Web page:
Formosan termites are actually the most well known subterranean termite. They work similarly and possess the same characteristics. Damages brought about by Formosan and subterranean termites are also the same. The major difference lies on how fast these termites can affect damage to wood structures. Typical subterranean termites take years before significant damages are observed while mature Formosan termite colony could wreck havoc to properties in as short a period as three months such that they are referred to as “super termites”. Also, these termites can create secondary nests called cartons which can be found above ground, usually on walls, so long as there is constant moisture. These cartons can cause walls to bulge that could ruin structural aesthetics and cause significant damage.

Ground treatment is vital to Formosan termite control so homeowners are advised to eliminate wood debris and remove all woods on soil. Nests can be addressed by significantly reducing moisture level on wood by drying them out.

Drywood Termites

By their name, drywood termites nest above ground and do not require moisture and soil contact. These termites infest on dry wood and mostly feasting on wooden furniture and fixtures. Their swarm is significantly smaller than subterranean termites which could start with 50 workers and growing to 3000 in over 15 years.

Due to the colony’s size, considerable structural damage to properties could take years to happen however giving a blind eye to early signs of infestation could prove detrimental later on.

Homeowners may conduct regular inspection to properties prone to drywood termites such as furniture and inspect for signs of termites on wooden materials brought from the outside.

Dampwood Termites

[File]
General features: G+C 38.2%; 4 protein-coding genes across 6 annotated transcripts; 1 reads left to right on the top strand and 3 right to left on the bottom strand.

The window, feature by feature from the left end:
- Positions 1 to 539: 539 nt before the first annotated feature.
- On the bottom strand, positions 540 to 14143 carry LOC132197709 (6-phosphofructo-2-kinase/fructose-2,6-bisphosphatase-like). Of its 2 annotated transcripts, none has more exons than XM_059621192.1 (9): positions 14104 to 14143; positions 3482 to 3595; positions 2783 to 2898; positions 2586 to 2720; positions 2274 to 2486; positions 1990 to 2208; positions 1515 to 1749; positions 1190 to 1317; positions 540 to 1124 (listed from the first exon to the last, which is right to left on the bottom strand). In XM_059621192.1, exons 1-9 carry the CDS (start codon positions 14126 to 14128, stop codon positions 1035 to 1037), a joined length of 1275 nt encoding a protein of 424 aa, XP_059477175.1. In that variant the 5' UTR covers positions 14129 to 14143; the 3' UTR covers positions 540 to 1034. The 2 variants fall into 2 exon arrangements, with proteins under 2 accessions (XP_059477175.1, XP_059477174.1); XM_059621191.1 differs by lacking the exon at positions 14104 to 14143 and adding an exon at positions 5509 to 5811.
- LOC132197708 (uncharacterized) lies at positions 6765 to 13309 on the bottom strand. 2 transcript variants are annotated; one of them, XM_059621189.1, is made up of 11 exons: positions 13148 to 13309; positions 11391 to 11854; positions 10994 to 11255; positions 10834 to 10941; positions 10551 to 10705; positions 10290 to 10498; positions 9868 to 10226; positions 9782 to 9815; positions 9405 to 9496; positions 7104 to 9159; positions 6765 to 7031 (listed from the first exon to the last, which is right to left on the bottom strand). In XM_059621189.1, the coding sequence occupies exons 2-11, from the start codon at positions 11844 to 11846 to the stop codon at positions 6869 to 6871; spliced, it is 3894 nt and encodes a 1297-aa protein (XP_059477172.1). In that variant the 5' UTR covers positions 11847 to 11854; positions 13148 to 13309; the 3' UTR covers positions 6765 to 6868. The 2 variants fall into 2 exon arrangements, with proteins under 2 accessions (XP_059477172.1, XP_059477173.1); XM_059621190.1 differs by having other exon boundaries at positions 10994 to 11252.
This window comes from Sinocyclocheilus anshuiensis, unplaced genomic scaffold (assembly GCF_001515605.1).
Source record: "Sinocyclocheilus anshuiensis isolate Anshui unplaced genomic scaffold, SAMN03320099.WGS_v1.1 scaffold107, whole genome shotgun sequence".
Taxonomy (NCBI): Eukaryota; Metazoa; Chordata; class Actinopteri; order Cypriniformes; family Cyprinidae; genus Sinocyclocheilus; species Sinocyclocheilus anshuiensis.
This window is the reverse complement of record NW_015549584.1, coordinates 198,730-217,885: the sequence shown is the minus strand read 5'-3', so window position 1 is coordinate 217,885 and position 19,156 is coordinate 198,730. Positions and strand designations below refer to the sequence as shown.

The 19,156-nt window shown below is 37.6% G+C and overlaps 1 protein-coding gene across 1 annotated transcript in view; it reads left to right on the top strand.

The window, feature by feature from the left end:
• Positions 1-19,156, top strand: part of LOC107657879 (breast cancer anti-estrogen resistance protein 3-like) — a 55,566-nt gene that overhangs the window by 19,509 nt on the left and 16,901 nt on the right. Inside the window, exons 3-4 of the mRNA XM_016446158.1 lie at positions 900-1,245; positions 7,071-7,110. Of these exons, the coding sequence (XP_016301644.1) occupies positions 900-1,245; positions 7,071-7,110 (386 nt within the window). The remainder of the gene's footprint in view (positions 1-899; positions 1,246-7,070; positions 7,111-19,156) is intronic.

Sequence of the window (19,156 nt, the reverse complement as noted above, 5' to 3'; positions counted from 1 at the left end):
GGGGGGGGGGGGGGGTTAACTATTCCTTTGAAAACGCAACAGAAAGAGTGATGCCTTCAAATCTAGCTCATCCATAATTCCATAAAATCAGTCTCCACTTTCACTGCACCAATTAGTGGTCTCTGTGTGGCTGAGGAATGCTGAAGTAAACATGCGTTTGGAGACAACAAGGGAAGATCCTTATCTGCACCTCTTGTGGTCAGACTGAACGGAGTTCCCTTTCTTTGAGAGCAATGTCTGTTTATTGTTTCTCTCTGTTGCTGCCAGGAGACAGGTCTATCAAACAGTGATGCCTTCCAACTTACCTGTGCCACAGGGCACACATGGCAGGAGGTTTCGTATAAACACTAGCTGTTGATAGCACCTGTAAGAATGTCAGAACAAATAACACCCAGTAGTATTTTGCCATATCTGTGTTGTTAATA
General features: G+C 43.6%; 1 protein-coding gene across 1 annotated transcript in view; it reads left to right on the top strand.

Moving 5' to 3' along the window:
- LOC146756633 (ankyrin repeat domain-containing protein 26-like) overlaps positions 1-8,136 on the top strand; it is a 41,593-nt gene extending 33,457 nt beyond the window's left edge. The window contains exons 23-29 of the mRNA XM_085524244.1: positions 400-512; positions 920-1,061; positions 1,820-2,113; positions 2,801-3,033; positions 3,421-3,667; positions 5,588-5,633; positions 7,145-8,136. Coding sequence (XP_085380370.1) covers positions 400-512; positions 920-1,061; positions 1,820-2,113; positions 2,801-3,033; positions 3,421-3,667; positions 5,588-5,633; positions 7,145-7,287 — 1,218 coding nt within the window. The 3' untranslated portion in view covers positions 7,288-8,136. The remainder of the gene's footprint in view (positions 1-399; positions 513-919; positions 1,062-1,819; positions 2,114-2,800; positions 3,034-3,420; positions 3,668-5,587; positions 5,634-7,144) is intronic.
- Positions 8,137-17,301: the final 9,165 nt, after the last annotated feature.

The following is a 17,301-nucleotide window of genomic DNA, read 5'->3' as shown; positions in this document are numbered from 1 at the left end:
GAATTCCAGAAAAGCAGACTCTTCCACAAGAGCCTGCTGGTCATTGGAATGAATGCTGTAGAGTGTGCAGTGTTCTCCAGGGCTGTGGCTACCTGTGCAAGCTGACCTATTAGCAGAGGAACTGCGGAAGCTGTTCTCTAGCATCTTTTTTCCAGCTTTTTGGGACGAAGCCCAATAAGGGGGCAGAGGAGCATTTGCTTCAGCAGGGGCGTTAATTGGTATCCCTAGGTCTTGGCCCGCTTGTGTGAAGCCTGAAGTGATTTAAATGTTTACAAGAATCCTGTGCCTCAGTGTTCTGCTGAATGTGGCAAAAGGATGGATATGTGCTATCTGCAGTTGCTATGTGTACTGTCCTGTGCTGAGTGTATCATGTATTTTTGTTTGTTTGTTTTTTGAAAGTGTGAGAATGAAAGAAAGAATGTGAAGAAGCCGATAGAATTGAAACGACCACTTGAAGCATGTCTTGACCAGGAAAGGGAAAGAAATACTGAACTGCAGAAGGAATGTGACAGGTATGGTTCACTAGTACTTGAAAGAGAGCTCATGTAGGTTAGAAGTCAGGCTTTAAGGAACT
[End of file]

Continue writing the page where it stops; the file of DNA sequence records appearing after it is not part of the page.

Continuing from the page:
These termites nests and colonize in damp or decaying wood. Unlike subterranean termites, dampwood termites do not require soil to breed or build a colony. However, these termites do require moisture source in the wood that they eat. It is very characteristic of dampwood termites to eat across the grain of the wood while creating smooth tunnels along it. They are commonly found on tree stumps, logs and dying trees and eventually migrate to buildings and infest. Areas prone to these termites are leaky pipes.

Termite control for this type is through checking for leaking pipes and decaying wood. Moisture elimination is also important.

Homeowners can practically find do-it-yourself remedies to termite infestations. Educating one’s self about the problem could prove vital. With termite control costs going up as the demand is also skyrocketing, it may be wise for homeowners to start doing the job themselves.

However, termite control can effectively and efficiently be done by professionals who have thorough knowledge and experience on where to look and how to access infestations. It isn’t a piece of cake looking for nests on walls and grounds and could sometimes need specialized equipments to do so. Scores of termite control companies have evolved over the years because of the increasing need of termite exterminators. What seems to be a hopeless case for homeowners to solve could only be a common day to day task to them.